Paul McCartney is, of course, still among the living. But today marks the 42nd anniversary of his hoax death in a purported car accident. This event stood at the heart of the engrossing, even if positively batshit, "Paul is dead" urban legend that took shape in the late 1960s.
I can never get enough of its many details and hidden clues, however far-fetched and contradictory they may be. Like the symbolic album cover for Abbey Road, the loaded lyrics to "I Am the Walrus," the curious figure of Billy Shears, and the effect of playing various songs in reverse, etc. And these only skim the surface of all the intrigue, rumor-mongering, and absurdity that the theory entails. It's just too rich.
Here's one of the most comprehensive "death clue" guides that I've come across. Reading through its analysis is like watching and listening to the mysterious "X" character in JFK divulge his conspiratorial views to Jim Garrison during that fascinating but also lengthy, lengthy scene. When apparent coincidences, chance events, and precarious "facts" all seem to connect as part of a bigger picture, almost regardless of the context, it's a weirdly satisfying feeling.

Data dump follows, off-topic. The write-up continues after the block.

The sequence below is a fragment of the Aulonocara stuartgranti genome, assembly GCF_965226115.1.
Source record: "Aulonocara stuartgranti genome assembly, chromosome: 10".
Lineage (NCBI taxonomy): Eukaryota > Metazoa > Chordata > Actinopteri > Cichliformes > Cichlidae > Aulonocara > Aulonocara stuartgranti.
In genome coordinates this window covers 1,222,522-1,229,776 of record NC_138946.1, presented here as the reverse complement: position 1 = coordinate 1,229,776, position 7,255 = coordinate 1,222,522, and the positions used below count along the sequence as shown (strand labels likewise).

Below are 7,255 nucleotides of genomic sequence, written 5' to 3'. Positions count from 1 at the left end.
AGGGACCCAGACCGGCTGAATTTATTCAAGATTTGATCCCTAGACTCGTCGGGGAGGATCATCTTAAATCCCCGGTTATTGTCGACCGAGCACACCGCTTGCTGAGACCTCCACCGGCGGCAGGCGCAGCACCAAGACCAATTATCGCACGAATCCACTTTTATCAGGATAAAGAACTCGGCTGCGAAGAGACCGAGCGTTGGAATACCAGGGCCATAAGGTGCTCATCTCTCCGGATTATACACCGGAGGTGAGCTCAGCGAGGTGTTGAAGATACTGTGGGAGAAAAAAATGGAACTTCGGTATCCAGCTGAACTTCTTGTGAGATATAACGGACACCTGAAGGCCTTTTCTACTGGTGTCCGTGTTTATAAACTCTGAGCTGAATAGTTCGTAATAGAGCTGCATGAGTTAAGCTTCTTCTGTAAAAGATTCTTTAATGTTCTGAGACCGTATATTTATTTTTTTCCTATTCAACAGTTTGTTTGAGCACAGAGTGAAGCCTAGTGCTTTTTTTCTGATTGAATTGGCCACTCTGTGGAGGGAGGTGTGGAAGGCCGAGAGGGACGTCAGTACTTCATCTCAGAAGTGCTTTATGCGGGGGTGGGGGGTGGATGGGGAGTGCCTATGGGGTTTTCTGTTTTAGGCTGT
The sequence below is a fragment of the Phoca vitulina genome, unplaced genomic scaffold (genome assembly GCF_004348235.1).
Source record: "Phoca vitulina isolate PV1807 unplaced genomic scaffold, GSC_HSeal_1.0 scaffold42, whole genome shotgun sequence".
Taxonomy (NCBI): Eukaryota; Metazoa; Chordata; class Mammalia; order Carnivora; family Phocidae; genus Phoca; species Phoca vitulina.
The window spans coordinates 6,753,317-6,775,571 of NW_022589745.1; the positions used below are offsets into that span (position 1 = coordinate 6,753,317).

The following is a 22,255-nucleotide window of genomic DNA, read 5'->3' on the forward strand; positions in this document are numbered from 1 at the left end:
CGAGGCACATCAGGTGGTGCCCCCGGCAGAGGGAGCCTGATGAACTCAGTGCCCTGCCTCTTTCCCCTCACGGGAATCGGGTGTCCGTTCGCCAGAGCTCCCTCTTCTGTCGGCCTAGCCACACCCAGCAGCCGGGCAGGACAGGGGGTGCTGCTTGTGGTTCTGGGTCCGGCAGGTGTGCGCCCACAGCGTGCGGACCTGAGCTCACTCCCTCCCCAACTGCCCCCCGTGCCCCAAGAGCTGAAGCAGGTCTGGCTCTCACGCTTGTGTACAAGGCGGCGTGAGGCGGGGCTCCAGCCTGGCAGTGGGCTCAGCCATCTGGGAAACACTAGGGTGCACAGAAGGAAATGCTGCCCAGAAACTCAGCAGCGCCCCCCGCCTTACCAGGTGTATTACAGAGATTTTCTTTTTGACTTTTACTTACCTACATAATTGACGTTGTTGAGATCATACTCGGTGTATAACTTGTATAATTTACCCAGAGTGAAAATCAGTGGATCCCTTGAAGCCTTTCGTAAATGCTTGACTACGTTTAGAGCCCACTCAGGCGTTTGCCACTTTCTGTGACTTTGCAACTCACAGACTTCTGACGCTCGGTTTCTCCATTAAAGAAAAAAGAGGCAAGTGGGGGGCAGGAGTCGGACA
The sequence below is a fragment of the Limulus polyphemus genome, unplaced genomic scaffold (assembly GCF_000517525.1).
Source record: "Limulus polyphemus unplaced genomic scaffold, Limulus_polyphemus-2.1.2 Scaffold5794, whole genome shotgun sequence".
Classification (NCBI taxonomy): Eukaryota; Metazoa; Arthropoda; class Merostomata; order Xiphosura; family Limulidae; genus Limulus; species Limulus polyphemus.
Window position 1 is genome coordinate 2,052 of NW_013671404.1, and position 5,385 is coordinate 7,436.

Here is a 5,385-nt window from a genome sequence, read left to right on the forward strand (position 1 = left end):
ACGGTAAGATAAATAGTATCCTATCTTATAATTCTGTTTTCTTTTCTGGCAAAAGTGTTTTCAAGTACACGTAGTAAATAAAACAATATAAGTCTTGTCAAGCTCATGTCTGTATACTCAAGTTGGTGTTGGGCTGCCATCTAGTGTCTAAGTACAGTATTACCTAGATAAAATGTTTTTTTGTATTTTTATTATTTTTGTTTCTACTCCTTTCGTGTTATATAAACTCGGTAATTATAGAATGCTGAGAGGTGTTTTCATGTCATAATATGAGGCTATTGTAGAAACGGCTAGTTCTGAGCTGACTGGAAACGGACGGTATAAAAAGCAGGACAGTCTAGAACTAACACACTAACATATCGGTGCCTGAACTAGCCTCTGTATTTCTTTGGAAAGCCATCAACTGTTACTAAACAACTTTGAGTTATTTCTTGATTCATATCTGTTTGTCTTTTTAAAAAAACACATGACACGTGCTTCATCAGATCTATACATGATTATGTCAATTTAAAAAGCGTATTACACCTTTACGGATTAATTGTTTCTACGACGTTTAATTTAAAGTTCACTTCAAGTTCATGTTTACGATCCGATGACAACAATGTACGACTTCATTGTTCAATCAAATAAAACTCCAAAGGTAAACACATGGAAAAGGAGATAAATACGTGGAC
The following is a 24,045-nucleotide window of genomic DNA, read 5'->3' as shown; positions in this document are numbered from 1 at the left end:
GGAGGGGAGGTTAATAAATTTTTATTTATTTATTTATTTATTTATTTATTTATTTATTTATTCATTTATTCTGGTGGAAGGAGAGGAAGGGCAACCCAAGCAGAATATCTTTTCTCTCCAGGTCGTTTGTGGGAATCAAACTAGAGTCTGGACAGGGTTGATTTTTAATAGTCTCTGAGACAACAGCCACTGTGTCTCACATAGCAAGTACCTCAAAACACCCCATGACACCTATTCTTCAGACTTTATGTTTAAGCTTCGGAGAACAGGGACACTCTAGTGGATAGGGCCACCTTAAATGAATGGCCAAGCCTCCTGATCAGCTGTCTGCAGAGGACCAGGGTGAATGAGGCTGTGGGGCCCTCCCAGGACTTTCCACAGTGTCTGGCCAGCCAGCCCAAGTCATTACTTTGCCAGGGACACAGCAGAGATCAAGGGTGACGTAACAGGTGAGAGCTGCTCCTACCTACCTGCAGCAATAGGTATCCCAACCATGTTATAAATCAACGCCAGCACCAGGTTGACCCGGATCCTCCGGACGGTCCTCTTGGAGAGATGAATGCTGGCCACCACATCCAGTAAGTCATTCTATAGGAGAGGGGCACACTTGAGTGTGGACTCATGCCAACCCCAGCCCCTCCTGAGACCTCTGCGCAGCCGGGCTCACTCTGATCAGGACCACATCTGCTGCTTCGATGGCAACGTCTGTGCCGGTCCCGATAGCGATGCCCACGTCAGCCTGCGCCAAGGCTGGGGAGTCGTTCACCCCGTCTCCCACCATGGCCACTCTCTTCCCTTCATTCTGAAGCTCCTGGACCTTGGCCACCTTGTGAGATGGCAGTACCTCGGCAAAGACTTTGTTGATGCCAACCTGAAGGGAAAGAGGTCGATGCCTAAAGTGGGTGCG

However, I was somewhat surprised that the article's section on the cover of Abbey Road didn't include what I (falsely) presumed was the conventional interpretation of each Beatles' role: John as God (dressed in all white, with a flowing beard, and at the lead), Ringo as a pastor of some sort (in the black suit with a tie), Paul as the dead man (no shoes, out of step, cigarette in right hand, etc.), and George as the gravedigger (wearing the spartan, all-blue workingman's threads). During its buildup, the hoax evidently reached a point where even its agreed-upon sources of clues didn't elicit the same interpretation. I suppose that's only natural, but it's still indicative of the comically overeager search-for-proof which Paul's "death" inspired.
Also, here's Wikipedia's "Paul is dead" page.